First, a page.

Report from Jordan, Day #3: Meeting with Foreign Minister Nasser Judeh. Warns of the “spread of extremism & terrorism,” especially amidst Syrian “disaster.”

Interviewing Jordan's Foreign Minister Nasser Judeh in his office in Amman.

Interviewing Jordan’s Foreign Minister Nasser Judeh in his office in Amman.

(Amman, Jordan) — The “disaster” in Syria could lead to the “spread of extremism and terrorism,” says a senior Jordanian official, urging the international community to do more to “step up” and help negotiate a political solution while providing much-needed additional financial resources to deal with the humanitarian crisis.

On Saturday, I interviewed Jordan’s Foreign Minister Nasser Judeh. I hope to transcribe and publish the full interview soon. For now, let me highlight some of the key points he made about the Syrian crisis and how it is affecting the Hashemite Kingdom and the region.

Some 1.3 million men, women and children have fled from the devastating civil war in Syria to Jordan in the last four years, Judeh (pronounced “Juday”) told me. This includes some 600,000 “registered” refugees, but there are another 700,000 who are not officially registered with the Jordanian government.

Only Lebanon has received as many Syrians as Jordan.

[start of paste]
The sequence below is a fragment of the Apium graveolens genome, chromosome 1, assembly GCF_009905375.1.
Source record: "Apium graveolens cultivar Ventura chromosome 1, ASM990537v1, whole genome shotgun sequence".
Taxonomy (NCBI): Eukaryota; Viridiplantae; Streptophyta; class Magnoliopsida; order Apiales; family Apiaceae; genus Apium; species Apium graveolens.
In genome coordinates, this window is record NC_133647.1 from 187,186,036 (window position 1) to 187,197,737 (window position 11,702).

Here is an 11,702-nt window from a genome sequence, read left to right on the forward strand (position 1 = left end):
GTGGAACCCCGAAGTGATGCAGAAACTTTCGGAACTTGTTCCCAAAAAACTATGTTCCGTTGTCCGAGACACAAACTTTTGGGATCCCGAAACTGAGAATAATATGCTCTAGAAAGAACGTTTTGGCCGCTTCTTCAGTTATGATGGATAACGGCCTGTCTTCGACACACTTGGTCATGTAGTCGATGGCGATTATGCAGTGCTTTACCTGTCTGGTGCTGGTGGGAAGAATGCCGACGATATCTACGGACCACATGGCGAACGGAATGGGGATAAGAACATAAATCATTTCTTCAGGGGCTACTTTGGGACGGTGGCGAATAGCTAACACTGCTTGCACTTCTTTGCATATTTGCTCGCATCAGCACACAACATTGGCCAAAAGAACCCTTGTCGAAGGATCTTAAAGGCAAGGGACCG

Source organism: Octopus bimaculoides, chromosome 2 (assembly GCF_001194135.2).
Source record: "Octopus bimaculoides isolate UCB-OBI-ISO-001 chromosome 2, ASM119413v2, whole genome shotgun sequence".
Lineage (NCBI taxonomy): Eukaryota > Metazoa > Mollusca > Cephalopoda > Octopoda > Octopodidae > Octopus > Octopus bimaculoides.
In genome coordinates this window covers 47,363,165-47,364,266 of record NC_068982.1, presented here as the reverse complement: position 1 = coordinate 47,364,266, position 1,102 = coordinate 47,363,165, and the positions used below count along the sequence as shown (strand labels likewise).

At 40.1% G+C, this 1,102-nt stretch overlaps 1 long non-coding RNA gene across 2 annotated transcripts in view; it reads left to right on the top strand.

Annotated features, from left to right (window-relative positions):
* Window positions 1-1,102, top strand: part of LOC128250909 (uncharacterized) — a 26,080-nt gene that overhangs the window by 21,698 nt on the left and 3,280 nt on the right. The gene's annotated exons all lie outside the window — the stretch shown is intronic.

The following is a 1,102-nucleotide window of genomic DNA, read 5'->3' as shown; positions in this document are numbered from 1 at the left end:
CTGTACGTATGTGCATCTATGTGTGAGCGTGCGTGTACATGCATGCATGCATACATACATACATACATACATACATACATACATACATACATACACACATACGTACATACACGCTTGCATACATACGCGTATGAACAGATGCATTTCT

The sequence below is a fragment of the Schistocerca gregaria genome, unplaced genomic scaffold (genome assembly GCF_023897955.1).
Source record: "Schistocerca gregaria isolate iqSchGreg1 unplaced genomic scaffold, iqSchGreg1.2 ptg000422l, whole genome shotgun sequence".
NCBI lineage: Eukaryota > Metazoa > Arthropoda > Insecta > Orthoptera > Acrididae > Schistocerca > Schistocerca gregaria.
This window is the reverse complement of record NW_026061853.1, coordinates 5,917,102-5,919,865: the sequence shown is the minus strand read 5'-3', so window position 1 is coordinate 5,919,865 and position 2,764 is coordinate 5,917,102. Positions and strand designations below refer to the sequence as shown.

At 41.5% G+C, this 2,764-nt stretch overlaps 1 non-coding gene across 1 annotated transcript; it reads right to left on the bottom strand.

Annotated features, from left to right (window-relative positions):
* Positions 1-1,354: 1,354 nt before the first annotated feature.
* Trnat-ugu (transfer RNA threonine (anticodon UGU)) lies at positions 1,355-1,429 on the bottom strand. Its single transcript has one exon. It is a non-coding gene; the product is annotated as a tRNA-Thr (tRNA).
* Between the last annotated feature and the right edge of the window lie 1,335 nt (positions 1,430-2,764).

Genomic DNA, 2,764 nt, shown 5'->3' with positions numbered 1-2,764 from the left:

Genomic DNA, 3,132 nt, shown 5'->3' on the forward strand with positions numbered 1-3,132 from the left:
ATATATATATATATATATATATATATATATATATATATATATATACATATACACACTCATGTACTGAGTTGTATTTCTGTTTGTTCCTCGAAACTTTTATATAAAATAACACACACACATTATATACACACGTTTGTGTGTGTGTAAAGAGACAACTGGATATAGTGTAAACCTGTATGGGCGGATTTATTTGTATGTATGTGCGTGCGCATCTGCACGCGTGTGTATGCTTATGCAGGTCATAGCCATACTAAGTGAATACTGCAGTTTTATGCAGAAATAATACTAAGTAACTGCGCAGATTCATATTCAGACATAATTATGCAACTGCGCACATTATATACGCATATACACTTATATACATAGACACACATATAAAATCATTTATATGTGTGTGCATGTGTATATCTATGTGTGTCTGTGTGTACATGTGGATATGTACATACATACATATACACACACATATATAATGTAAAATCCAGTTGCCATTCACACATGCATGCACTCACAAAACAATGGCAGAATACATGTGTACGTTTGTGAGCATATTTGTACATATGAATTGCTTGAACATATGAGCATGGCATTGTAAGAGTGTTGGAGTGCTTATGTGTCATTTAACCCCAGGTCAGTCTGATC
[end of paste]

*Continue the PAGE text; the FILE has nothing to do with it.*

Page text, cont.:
“This is a race I’m happy to lose,” he said.

On Sunday, Judeh will convene a meeting of officials from five nations in the region at the Zaatari refugee camp in northern Jordan to discuss the “humanitarian disaster” unfolding and how best to manage the swelling crisis. These include the foreign ministers from Lebanon, Turkey, Iraq, Egypt and Jordan. It is the third such meeting in the last year. A key objective is to persuade the international community to “step up to the challenge” and provide more financial resources to each of the countries trying to feed, clothe and house the refugees, even as they help the parties in Syria come to a negotiated political solution sooner rather than later.

The Foreign Minister said he is hoping we won’t see a “decades-long meltdown of Syria.” However, he said the Kingdom is deeply concerned about the “rise and spread of extremism and terrorism” emanating from Syria.

A senior advisor to Judeh told me he worries less about the “implosion” of Syria than its “explosion.” He said the utter collapse of Syria could send jihadi terrorists and foreign fighters spreading into neighboring countries in the region to attack the innocent and try to topple other regimes.

“Jordan has been the target of many threats over the years,” the Foreign Minister said, “but Jordan has survived.” He described the King’s approach as “a model of moderation and modernity,” but noted that “we are a target because of our achievements.”

That said, despite the jihadist threat, and the forces of the so-called “Arab Spring” that have brought down the governments of Tunisia, Libya, and Egypt, Judeh said the Hashemite Kingdom has learned over the last nine decades how to handle threats and upheavals and maintain a stable, peaceful country.

He said Jordan is “extremely grateful” for U.S. financial assistance to the Kingdom, and the additional funds that have been provided to assist the refugees, noting U.S.-Jordanian relations are “very, very good.”



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